BODIES representing consumers will be given new powers to take mass enforcement action against companies that violate buyers’ rights.
This move will allow non-profit organizations, including government regulators, to take action against mass consumer rights violations in this country and other countries in the European Union when the violations affect people here.
Tánaiste Leo Varadkar, who obtained cabinet approval to draft the new law, said it would make it easier for consumers to band together and seek redress when a large number of them were affected by a violation of their rights, either at home or in another European country.
This new law is an EU-wide response to recent mass abuses of consumer rights by private companies, such as the 2015 car emissions scandal and the 2017 mass flight cancellations.
It will allow multiple qualified cross-border entities to join forces to represent European consumers when they have been harmed by the same alleged infringement caused by the same trader in multiple Member States.
The move is based on a European Union directive.
The Tánaiste insisted that the new legislation would not impose any additional administrative burden on businesses and would not affect the vast majority of traders who treated their customers well.
“This new law will make it easier for consumers to band together and seek redress when a large group of them are affected by a violation of their rights, either at home or in another European country. It will allow a designated qualified entity to bring a company to the High Court on behalf of a group of individual clients,” he said.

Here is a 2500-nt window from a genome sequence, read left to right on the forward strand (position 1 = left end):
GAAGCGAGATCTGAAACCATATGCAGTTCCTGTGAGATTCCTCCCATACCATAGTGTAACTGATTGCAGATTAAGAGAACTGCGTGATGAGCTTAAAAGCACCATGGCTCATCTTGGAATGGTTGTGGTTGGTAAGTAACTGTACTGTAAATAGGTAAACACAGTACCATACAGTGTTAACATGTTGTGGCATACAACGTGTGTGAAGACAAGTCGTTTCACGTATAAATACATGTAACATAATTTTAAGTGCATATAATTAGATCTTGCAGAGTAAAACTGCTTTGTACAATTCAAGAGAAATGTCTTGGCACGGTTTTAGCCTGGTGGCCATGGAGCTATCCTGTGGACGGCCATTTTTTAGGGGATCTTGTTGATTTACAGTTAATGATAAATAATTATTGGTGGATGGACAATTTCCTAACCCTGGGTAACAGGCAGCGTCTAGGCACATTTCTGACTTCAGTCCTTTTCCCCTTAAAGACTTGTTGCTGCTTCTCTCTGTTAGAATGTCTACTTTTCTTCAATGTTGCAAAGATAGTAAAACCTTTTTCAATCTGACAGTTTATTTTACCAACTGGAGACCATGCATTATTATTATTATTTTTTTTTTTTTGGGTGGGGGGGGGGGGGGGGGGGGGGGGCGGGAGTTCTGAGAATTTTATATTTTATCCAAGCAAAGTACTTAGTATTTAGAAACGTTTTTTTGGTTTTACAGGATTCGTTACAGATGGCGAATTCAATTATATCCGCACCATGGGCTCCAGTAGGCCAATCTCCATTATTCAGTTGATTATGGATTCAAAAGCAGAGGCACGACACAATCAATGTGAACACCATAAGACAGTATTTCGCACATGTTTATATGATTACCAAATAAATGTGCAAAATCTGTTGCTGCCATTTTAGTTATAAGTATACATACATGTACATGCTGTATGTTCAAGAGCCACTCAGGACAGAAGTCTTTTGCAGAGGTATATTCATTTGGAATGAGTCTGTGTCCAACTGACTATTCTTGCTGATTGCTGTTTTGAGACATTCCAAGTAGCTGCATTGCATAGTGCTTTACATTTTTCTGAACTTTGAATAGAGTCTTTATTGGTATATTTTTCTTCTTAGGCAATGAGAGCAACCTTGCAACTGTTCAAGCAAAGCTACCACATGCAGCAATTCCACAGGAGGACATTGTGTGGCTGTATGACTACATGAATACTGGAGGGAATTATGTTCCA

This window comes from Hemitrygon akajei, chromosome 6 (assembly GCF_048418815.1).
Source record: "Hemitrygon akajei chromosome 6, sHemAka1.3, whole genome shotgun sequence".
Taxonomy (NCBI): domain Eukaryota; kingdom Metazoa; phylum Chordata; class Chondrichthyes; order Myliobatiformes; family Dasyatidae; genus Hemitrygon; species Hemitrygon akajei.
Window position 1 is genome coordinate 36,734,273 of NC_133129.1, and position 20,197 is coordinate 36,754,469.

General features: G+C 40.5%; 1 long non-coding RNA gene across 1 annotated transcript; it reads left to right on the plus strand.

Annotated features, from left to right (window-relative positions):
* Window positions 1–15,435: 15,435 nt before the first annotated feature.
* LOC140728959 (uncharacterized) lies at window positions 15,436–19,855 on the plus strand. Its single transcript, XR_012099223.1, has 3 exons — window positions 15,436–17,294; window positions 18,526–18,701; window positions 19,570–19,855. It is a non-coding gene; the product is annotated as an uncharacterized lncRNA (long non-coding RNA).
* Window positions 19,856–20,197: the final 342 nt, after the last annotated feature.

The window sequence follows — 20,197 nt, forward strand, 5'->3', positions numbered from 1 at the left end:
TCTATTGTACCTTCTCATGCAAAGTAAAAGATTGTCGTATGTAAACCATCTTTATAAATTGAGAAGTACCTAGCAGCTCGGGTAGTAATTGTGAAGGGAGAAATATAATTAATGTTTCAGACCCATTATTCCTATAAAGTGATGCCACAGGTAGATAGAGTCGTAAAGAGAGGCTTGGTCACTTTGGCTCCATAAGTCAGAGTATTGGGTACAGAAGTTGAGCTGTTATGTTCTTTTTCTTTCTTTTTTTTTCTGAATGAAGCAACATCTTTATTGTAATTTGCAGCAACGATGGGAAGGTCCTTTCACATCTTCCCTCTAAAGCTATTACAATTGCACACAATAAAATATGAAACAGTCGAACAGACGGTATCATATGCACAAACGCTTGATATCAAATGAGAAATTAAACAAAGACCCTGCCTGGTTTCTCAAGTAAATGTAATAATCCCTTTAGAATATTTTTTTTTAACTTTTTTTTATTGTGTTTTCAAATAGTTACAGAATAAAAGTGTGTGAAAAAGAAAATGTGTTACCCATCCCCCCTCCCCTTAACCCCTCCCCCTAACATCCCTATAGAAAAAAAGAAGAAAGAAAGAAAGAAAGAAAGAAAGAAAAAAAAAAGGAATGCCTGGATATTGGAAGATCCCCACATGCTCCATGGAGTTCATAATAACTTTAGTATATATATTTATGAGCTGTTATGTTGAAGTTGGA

People often feel intimidated and powerless by a large-scale violation of consumer rights, he said.
“By giving them the opportunity to act jointly with representation from a qualified entity, this new law will massively strengthen their position. Ireland does not currently have a collective redress mechanism.”
The new measure differs from the US class action law. Only certain unspecified nonprofit organizations can accept a case.
Non-profit organizations can apply to the Department for Enterprise, Trade and Employment to be designated as qualified entities in order to benefit from the representative litigation mechanism.
If they are appointed, they can seek injunctive relief and redress from the High Court against a trader who has breached consumers’ consumer protection rights.
Mr Varadkar said the proposed legislation follows on from the Consumer Rights Act, approved for publication by the government last month, which extends rights to digital goods and services and makes fake reviews and other business practices illegal.
Prime Minister Robert Troy said the legislation would improve consumers’ access to justice, contribute to fairer competition and create a level playing field for companies operating in the internal market.
“It modernizes the current European injunction regime and aims to improve the tools to stop illegal practices. If, after implementation, the rights of a large number of consumers are infringed by the same business, a qualified entity can bring a representative action in the High Court on their behalf,” he said.
This would be a first in Irish law and would further strengthen consumer rights in Ireland and across the EU, Mr Troy said.
https://www.independent.ie/business/personal-finance/consumer-bodies-will-be-able-to-take-mass-enforcement-actions-41474922.html Consumer organizations will be able to take mass enforcement action